What felt daring back then may pale in comparison with the likes of Sunny Leone, a former American porn star who has successfully made the transition to mainstream Indian cinema, but Aman is philosophical about it.
“She’s a very beautiful girl, and she’s very well spoken, and she’s hard working,” she says of Leone. “And I think everyone should be given opportunities to do what they want to do. She is disciplined, she works hard, she looks lovely and I’m glad things have worked for her.
“I just happened to be in the right place at the right time to be doing the kinds of parts that I did. I was an educated girl who came straight from studying into cinema, so I wasn’t thinking at that time about being the flag bearer, it’s just how things happened.”
Bollywood has long been bizarrely contradictory in that sex and kissing on screen are frowned upon generally, but song and dance sequences can be so sexually suggestive they might as well take off their clothes and have at it.
Aman agrees it seems hypocritical, while also noting a more significant trend regarding Indian cinema: in her days, sexual themes and depictions of women deemed to be inappropriate generated controversy; these days, the controversies are triggered by religion – the depiction of Hindus and Muslims in particular, thanks to politically charged and radically religious sentiment.
A case in point is the film Padmaavat, which recently sparked riots and attacks on theatres by Hindu zealots who claimed it insulted their culture by depicting a romance between a mythical Hindu queen and a Muslim king. It turned out to be much ado about nothing, but it was a matter of national concern in a country where religious and communal tensions can explode into deadly mob violence.
“I feel it’s a shame,” Aman says. “I think arts should be liberal, people should be allowed to express themselves. It happens in most democratic countries in the world, and I don’t see why it should be different in India.”
I ask her about the #MeToo phenomenon and she voices her absolute approval of women around the world coming out to name and shame their sexual harassers and tormentors after the downfall of Hollywood movie mogul Harvey Weinstein.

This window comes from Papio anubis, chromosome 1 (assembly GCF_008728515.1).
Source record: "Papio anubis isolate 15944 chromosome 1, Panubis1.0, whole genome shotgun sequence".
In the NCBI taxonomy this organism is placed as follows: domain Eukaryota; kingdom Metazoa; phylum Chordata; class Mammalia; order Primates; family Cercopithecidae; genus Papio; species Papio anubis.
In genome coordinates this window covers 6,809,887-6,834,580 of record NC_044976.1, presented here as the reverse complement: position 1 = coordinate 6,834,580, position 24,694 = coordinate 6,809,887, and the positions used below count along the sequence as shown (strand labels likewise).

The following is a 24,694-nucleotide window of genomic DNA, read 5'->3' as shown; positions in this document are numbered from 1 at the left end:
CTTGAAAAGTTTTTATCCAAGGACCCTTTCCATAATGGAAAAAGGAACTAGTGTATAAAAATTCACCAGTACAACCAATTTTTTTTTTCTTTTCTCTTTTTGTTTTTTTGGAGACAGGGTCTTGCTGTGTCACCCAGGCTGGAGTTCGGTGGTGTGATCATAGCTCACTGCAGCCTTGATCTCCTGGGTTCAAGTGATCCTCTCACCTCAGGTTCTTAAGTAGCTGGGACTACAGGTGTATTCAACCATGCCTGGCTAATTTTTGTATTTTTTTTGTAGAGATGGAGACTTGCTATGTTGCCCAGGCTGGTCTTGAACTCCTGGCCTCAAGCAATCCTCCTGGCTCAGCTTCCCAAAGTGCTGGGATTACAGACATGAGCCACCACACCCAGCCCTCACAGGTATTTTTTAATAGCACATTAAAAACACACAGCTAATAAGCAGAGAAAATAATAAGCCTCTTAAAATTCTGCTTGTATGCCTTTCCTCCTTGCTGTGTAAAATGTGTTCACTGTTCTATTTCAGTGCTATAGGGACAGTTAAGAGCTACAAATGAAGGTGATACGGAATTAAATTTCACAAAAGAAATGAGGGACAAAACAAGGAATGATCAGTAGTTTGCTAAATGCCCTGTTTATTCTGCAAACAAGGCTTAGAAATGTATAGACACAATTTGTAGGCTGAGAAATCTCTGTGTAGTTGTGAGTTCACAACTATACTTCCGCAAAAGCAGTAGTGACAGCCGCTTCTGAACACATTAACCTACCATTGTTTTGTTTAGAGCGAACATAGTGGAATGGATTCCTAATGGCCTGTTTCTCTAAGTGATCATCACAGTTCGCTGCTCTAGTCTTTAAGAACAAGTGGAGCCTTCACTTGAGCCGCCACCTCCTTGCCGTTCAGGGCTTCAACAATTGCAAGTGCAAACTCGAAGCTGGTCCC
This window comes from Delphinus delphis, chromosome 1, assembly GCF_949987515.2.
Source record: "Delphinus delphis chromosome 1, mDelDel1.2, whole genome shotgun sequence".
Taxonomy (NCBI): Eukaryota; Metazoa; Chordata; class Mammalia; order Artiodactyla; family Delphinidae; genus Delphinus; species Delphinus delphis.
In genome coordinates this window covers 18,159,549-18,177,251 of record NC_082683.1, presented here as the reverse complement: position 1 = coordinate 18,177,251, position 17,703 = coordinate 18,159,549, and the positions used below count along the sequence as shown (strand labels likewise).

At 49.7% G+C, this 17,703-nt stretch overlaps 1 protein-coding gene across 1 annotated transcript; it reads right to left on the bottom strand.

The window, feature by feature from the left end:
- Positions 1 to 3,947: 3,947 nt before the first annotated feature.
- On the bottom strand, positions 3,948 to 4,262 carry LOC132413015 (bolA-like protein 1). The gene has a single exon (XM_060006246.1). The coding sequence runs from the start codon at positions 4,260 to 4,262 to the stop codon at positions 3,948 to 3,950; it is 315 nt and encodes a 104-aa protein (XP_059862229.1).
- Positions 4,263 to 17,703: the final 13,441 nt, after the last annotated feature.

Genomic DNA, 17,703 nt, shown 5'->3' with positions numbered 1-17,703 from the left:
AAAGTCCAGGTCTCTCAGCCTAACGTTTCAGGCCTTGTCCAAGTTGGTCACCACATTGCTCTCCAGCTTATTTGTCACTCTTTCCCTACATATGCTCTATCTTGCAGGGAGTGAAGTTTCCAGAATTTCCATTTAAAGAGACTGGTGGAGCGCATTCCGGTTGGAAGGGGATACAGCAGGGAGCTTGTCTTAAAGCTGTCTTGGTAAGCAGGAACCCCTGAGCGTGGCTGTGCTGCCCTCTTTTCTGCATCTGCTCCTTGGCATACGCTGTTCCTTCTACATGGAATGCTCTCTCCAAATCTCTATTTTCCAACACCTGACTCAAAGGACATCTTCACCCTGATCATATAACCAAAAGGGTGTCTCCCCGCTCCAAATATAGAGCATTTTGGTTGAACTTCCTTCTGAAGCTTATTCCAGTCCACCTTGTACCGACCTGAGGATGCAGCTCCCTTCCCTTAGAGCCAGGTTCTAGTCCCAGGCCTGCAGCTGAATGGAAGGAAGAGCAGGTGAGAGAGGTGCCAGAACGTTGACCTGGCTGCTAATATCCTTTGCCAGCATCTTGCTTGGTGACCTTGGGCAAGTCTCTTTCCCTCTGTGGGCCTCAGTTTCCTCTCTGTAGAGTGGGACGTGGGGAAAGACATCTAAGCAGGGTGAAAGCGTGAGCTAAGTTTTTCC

“I think the world consists of yin and yang,” she says. “There should be a balance, and it’s important to coexist peacefully, with respect and dignity, and whenever those lines are crossed I think it’s important for people to speak up for what they believe in.
“I know that in our culture it has not always been like that, we definitely live in a patriarchal society, but it’s high time people realise that women deserve to be respected.”
What about her personal experience as a young woman trying to make it in Bollywood? She must have run into all kinds of predatory men abusing their positions of power?
“No, because I was successful very early in my career and, yeah, I never experienced any of this,” she replies. “When it happened I think people did speak up; I don’t recall any such incident being talked about, quite honestly.”
Aman herself has been in the news recently for filing molestation, stalking and criminal intimidation complaints against a businessman back in her home city of Mumbai.
She is not rattled by questions about the case, but asks that I be a gentleman and not print remarks that might get a lady into trouble, while also keeping in mind it will be subjudice.
I take gentlemanly acquiescence a step further and decide not to crack any joke about Dum Maro Dum in parting. ■